A business of her own

How entrepreneurship empowered me during divorce

“Do you have any assets?”

“What do you mean?” I asked the volunteer lawyer sitting across from me at the WIZO office.

“I mean, do you own anything? Property, a car, investments?”

“Just the house and the two cars. But they belong to both of us.” I answered.

“Do you have any family here? Anyone in Israel who could support you?”


She saw the worried look on my face.

“Don’t feel bad. I just need to know what is yours so I can prepare you for the divorce.”

What is yours. I fixated on these words.

I had lost everything that was mine: My marriage, my family, my identity, my trust in men. Like the earth had dropped out from underneath me, leaving me hanging in mid-air. I watched it plummet at speed until it was nothing more than a tiny dot in the dark atmosphere.

I hung there in the darkness for a while – in shock, in hurt. Deciding what to do next is hard when you don’t understand how you got where you are. Then one morning, I got a phone call from a number I didn’t recognize.

“Hi Leigh, it’s Hannah. We worked together a few years ago, remember me?”

“Yes, of course.” I answered.

“I’ve started at a new company as the Director of Marketing. We need a freelance copywriter and I immediately thought of you. Are you available?”

I had put all of my freelance writing retainers on hold when I separated from my husband. The darkness is a cold and foggy place, where new thoughts and ideas cannot exist.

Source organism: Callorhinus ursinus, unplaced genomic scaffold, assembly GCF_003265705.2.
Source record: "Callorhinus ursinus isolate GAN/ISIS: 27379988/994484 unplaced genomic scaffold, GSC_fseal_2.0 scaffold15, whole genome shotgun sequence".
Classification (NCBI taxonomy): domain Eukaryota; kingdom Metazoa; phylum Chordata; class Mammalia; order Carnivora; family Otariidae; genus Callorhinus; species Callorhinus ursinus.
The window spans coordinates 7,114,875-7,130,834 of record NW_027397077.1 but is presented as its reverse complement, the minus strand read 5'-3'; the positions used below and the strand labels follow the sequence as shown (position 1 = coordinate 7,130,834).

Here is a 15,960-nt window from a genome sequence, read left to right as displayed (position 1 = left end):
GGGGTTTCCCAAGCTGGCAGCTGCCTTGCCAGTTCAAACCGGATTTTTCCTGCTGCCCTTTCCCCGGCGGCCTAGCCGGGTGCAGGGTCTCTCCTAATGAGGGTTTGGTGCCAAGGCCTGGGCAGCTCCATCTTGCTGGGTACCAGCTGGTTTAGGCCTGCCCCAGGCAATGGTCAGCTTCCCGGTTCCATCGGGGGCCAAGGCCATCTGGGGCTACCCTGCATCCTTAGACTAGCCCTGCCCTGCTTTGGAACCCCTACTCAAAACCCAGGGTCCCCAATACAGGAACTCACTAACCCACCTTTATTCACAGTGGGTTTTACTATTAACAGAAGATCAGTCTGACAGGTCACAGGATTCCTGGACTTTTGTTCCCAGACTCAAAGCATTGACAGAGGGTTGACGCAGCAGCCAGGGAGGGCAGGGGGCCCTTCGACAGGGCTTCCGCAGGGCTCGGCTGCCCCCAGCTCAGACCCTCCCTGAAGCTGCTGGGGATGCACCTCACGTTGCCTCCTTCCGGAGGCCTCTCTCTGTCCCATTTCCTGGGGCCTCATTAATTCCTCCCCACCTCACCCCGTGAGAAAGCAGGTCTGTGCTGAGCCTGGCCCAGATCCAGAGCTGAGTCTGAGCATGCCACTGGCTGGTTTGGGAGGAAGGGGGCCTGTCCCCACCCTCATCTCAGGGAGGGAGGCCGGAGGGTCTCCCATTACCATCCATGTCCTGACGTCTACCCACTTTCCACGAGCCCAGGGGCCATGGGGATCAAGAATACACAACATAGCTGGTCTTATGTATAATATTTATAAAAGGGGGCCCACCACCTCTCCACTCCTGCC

But that morning, Hannah’s question awoke something inside me. A part of me that was there before I was a wife and a mother.

Writing was something I knew. I chose it as my career because there was a high demand for English-speaking writers in Israel, and I was committed to making it on my own here. When I was writing, I was focused, motivated, creative and happy. Just me and my thoughts, the way I liked it.

I told Hannah that I was available, and the fog started to clear. I sat down at my laptop for the first time in months, and focused. Soon the motivation came. And then the happiness.

I called all my former clients to let them know I was back in business. I even rented space at Wework to get out of the house and meet more self-employed people like me.

My business was the one thing that remained constant in my life when everything else was changing. It helped me focus on the things that I could control, and less on the things that I had no power over. I could shape my business in any way I wanted, to fit the new life I was building for myself and for my kids. And no matter what happened, no one could take that away from me.

“I just need to know what is yours so I can prepare you for the divorce,” the lawyer said.

“I have my own business.” I answered. “That’s mine.”

About the Author
Leigh is a Communities Manager at Waze, Google. She moved to Israel from Toronto, Canada, in 2001, right smack in the middle of the Second Intifada. She’s obsessed with Jewish family history and uncovering the secret lives of the heroic Bubies and Zaidas that came before us.
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